Why DUB does not mention the name of 'the' teacher

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In the past few weeks, the UU has found itself in a Twitter storm or a Facebook riot rather often. The comments are not always subtle. How does DUB deal with this? What do we copy and what not? And why didn’t we mention the name of the teacher who has been suspended because of a comment on Facebook?

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On Thursday we heard from a UU spokesperson that a teacher had done something “stupid”. There was a turmoil because of this on social media. For a moment we thought it had something to do with a comment on the Facebook page UU Confessions where someone had written: “After counting votes at De Uithof last night I can proudly say that we have only received a minimal amount of votes for FvD. If we students are the future, there might still be hope.”

However, that turned out to be an innocent remark compared to what a Humanities teacher had written in response to a Facebook message from Forum for Democracy. “Volkert, where are you?”

A storm of outrage was the result. The University was held accountable and the man himself immediately received numerous threats. It was, after all, a stupid remark that, as Rector Henk Kummeling said on Radio 1, does not fit within the UU code of conduct. “As a teacher you have an exemplary role and that weighs heavily,” he said. The man has been suspended for the time being and further steps are being considered, such as dismissal or conditional dismissal, says Kummeling on Radio 1.

Name on the internet
For DUB, this is a topic which we start working on immediately. What exactly happened? What are the responses within and outside of the University? Was a report filed with the police? Should the man be fired or can you make a stupid mistake as a teacher? It resulted in an article last Friday afternoon, opinion pieces for and against dismissal on Monday and a follow-up story on Tuesday.

We were also faced with the choice of whether to publish the teacher's name or not. The name is known everywhere anyway. Yet we decided not to mention his name. Our articles remain on the internet forever. Then the affair continues to haunt the teacher throughout his career. There is no direct interest for other students and teachers to know the name. And – ironically enough- the man himself is receiving death threats which are less subtle than his own Volkert-remark. And often also anonymously. For us a reason to not mention the name of the teacher.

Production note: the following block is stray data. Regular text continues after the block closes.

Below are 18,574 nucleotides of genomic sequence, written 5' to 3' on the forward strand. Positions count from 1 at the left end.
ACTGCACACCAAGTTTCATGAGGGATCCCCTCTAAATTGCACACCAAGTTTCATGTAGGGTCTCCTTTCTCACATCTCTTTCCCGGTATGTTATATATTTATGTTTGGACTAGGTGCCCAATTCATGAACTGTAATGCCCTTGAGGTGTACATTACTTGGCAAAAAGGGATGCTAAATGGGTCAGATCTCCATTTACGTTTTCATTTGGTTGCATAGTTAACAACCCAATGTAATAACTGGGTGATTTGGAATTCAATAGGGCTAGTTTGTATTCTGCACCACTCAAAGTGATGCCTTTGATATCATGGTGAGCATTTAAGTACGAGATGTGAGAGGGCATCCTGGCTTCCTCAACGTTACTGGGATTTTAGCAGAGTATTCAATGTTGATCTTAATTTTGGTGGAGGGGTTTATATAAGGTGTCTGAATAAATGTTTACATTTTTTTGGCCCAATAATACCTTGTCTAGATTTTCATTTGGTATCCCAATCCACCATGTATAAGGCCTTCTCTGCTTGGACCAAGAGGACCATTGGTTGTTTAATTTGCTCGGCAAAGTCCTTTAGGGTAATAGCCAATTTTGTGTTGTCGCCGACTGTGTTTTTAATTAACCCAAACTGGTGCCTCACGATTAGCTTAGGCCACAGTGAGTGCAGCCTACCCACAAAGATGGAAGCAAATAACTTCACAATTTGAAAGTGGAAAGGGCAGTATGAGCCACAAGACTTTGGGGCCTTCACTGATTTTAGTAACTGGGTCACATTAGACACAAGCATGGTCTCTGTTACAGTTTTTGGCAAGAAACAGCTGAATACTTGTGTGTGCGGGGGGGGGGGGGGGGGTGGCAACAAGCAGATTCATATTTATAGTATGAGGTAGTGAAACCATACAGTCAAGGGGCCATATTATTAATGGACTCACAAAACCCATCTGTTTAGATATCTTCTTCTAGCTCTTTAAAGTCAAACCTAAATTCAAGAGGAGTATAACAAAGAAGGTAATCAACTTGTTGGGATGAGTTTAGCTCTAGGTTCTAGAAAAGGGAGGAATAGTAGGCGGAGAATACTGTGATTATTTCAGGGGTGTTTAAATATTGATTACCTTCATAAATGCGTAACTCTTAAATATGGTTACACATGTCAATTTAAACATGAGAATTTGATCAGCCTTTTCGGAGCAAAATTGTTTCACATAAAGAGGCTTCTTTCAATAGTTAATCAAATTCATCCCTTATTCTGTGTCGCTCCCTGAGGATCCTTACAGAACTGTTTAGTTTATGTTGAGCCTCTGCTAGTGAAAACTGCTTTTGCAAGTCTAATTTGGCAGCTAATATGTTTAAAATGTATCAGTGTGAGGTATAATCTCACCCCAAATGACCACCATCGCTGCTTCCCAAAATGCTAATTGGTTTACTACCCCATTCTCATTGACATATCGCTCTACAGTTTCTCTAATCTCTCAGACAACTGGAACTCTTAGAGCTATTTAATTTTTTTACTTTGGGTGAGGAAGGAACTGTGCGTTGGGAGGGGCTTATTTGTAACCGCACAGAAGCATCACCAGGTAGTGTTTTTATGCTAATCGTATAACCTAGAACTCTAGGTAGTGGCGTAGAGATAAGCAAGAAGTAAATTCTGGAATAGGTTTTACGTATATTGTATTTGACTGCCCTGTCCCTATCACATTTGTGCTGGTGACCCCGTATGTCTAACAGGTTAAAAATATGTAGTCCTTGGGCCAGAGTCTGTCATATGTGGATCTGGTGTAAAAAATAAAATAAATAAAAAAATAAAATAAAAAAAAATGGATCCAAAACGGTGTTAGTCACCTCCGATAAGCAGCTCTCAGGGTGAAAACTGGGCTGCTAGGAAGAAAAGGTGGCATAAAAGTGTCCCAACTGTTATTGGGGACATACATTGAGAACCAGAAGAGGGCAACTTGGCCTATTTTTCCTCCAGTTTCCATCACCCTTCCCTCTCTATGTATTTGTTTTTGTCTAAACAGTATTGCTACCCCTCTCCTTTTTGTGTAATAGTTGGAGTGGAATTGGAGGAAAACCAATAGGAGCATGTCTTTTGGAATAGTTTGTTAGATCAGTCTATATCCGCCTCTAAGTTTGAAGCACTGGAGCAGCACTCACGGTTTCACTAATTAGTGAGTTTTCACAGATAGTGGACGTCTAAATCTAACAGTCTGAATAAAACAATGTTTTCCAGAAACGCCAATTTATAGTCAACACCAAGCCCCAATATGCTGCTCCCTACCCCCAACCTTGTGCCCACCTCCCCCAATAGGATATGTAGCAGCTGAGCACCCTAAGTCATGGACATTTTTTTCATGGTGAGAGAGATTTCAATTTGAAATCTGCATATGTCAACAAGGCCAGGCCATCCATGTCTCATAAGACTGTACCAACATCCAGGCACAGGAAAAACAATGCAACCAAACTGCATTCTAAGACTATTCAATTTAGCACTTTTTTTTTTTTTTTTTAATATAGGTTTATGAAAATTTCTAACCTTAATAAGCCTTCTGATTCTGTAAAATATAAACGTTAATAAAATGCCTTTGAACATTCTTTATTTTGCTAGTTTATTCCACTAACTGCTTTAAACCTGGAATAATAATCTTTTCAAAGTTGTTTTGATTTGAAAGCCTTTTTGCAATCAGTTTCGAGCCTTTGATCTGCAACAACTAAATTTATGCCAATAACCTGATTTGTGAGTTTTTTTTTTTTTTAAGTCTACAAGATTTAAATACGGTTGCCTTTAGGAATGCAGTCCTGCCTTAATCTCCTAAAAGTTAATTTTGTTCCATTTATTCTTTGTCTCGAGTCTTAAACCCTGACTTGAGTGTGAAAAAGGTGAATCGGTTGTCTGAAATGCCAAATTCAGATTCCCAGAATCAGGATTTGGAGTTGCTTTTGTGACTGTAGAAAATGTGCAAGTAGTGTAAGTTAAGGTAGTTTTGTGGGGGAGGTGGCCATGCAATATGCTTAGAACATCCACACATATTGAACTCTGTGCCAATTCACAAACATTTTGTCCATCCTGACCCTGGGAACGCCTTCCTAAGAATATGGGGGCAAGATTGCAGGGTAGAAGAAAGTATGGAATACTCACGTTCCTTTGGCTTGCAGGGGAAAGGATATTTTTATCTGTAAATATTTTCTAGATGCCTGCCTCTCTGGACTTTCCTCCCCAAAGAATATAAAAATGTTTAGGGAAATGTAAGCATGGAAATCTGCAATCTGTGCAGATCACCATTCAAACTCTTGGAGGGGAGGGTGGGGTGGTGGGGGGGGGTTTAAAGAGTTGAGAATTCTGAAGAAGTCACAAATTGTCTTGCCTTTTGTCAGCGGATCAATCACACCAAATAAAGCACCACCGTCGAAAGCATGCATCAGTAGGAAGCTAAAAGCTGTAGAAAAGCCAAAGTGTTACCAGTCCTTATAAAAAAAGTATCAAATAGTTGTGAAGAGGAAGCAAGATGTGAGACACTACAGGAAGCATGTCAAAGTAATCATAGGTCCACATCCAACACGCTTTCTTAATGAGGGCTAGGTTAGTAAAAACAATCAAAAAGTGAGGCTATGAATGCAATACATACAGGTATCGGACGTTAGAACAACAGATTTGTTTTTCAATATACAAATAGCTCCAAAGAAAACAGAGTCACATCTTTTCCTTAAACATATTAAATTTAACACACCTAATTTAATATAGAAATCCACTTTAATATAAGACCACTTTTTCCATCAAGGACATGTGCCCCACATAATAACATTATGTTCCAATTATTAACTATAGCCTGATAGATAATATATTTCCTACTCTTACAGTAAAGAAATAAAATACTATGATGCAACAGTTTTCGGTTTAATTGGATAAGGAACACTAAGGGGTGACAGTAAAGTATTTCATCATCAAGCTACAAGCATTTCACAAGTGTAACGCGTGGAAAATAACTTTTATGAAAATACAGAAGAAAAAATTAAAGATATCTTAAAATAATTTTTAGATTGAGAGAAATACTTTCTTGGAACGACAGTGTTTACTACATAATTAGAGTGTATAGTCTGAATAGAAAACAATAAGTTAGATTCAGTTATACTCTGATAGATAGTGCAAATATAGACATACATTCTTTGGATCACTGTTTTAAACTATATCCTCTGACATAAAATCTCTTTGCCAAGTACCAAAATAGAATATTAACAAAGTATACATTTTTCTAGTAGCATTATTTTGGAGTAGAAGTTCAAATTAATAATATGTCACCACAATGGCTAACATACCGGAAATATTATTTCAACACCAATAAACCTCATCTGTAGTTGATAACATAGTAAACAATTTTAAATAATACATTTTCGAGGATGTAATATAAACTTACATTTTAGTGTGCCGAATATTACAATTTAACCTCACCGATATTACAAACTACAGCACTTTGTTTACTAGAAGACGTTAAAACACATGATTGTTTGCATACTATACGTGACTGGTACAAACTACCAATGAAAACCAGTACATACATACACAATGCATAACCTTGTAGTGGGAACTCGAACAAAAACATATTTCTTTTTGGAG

Emotion predominates
It is not the first time this year that the UU is under attack on social media. It is typical that many things are magnified on social media. The emotion predominates. However, as an independent medium you have to take the comments seriously. In the debate about the diversity report on selection, for example, many responses on Twitter came along. The UU would be going crazy, it would be wasting our culture and the Diversity Taskforce should be stoned in the context of diversity. Nonsense.

But there were also legitimate questions and comments. As DUB you try to filter these comments. From social geographer Josse de Voogd, for example, who commented on the assumption in the report that the number of migrant students would fall as a percentage if you compared it with the number of pupils in high school education.

Respond to criticism
We put a number of these questions to two board members: member of the board Annetje Ottow and chair of the Taskforce Diversity Janneke Plantega. The idea was to respond to the criticisms on social media. That turned out to be quite difficult. There were no real answers to many questions. You noticed that in the reactions on social media.

Keep checking critically
Social media provide a wealth of information. You just have to constantly look critically and check whether the information is correct. In our live blog about the attack in Utrecht, we were able to use the shared tweets a lot. But not everything that was shared was correct. For example, it was suggested on Twitter that the terrorists were heading towards De Uithof. Unconfirmed copying of such a message would have unnecessarily created fear.

On Monday, we received a message on Twitter in which a German Jewish student at the UU told us that she wanted to move to the United States. At the UU she says she is threatened when she says she has Jewish parents or when she supports Baudet. A tall tale, and sad if it were true. But investigating the account led to nothing. Although there is a friendly profile picture accompanying the account, it could not be linked to a real student. Personal messages were not responded to. Then it seems that social media is also used to deliberately put the UU in a bad light. At such a moment you know that as an independent medium you have to be careful with social media.

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